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Dozens of Cambodians charged in land dispute

Cambodia's land records were destroyed by the Khmer Rouge regime and after its fall people often settled without legal title
Workers plowing with tractor at the site of an economic land concession (ELCs) outside Praeus K'ak village in Preah Vihear province.

Workers plowing with tractor at the site of an economic land concession (ELCs) outside Praeus K'ak village in Preah Vihear province. (Photo: AFP)

Published: March 14, 2024 05:41 AM GMT
Updated: March 14, 2024 06:44 AM GMT

A Cambodian court has charged 29 people with illegally occupying state land following an incident in which authorities fired live rounds in a crackdown on a longstanding land dispute, a rights activist said on March 13.

The villagers were arrested last week when police, gendarmes and forestry officials moved to evict people from the land in northwestern Preah Vihear province, Am Sam Ath, operations director of rights group Licadho, told AFP.

The 29 people, including 12 women, were charged by a court with clearing forest land and enclosing it to claim ownership, he said.

Twenty-five were sent to pre-trial detention while four were released on bail. They face between one and five years in jail if found guilty.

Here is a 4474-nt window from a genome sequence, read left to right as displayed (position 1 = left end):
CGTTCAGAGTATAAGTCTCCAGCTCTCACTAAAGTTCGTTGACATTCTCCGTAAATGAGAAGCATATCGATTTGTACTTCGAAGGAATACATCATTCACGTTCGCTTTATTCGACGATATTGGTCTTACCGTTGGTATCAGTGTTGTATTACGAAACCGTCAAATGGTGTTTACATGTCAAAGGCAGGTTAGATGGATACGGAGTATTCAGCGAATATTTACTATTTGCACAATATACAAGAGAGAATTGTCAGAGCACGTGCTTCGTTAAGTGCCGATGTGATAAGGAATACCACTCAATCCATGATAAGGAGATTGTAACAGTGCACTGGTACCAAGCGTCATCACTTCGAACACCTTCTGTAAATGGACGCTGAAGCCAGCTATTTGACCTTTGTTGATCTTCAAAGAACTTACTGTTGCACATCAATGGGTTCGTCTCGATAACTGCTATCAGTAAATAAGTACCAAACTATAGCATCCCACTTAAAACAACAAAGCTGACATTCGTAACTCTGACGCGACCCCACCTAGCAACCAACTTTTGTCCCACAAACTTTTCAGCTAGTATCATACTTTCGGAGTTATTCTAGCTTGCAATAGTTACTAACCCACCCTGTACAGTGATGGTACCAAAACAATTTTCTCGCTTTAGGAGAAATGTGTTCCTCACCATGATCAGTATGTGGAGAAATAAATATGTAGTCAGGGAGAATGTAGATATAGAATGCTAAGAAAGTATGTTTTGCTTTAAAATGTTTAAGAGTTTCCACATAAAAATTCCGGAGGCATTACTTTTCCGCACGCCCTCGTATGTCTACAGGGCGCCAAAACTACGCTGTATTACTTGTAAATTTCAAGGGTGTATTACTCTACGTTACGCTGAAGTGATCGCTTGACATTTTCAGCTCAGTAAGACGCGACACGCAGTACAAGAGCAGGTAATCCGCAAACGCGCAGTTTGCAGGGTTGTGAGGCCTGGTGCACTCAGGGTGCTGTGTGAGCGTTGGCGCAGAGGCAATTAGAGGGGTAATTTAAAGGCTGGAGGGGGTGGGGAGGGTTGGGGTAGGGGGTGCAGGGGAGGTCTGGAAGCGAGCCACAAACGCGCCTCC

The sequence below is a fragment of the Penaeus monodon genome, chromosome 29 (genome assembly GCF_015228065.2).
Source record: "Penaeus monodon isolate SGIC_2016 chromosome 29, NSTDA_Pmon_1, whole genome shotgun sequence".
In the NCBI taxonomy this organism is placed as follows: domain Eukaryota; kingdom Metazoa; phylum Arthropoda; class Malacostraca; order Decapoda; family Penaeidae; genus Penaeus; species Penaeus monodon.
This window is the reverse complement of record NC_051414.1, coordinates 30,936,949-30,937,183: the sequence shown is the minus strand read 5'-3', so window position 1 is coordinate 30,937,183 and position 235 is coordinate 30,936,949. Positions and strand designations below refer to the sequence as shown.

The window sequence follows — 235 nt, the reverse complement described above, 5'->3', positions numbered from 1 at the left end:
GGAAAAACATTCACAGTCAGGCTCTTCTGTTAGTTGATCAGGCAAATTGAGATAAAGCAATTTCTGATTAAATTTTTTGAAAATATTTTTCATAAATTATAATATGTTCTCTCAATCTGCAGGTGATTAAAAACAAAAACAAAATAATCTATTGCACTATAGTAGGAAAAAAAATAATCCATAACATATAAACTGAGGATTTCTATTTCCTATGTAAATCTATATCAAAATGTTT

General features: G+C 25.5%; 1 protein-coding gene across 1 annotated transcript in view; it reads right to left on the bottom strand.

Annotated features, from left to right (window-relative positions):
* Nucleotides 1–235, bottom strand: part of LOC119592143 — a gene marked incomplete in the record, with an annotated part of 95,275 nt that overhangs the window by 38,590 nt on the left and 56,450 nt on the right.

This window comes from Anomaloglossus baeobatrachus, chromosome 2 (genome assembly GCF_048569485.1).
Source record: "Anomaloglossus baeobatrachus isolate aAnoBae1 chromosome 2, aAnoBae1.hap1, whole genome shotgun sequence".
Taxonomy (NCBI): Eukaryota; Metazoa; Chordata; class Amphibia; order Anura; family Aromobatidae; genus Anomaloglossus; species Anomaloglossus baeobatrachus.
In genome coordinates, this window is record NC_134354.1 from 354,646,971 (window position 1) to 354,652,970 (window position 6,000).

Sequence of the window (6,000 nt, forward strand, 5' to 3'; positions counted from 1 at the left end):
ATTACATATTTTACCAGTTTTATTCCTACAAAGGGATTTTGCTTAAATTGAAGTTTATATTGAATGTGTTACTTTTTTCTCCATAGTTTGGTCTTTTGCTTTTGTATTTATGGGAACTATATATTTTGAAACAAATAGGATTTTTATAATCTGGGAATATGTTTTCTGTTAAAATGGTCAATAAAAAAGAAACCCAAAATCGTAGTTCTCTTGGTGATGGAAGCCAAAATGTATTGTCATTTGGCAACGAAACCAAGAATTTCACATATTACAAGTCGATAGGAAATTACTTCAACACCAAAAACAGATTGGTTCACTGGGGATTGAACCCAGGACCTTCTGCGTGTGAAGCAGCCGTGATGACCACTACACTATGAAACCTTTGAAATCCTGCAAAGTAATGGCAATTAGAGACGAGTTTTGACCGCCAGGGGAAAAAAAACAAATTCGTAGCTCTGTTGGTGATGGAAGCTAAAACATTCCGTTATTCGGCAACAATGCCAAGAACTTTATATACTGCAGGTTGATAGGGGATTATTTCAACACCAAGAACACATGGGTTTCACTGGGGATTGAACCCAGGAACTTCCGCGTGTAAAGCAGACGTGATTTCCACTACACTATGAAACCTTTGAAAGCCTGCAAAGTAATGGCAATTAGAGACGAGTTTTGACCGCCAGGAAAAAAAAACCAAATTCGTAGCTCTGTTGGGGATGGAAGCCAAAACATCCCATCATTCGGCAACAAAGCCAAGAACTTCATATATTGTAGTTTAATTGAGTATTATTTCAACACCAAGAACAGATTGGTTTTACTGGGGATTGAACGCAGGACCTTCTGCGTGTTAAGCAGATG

Court and local officials could not be reached immediately for comment.

"Land disputes remain an issue of concern," Am Sam Ath said, urging the government to speed up the process of resolving the conflicts.

The plot of land where the incident took place was granted to a private company for economic land concessions (ELC) in 2011, according to Licadho.

Hundreds of thousands of people have been affected by ELCs -- land grants to businesses that experts say have driven deforestation and dispossession.

Cambodia formalized ELCs in 2001 with legislation allowing recipients to clear land for "industrial agricultural exploitation".

Due to growing land conflicts and facing the risk of a "farmers' revolution," Hun Sen, prime minister at the time, announced the ELC moratorium in 2012.

In a separate incident, 250 police officers were deployed to crack down on locals illegally clearing forests to assert land ownership in the Cardamom Mountains in Pursat province, according to the provincial administration.

Cambodia's land records were largely destroyed by the communist Khmer Rouge regime in the 1970s and after its fall people often settled without legal title.

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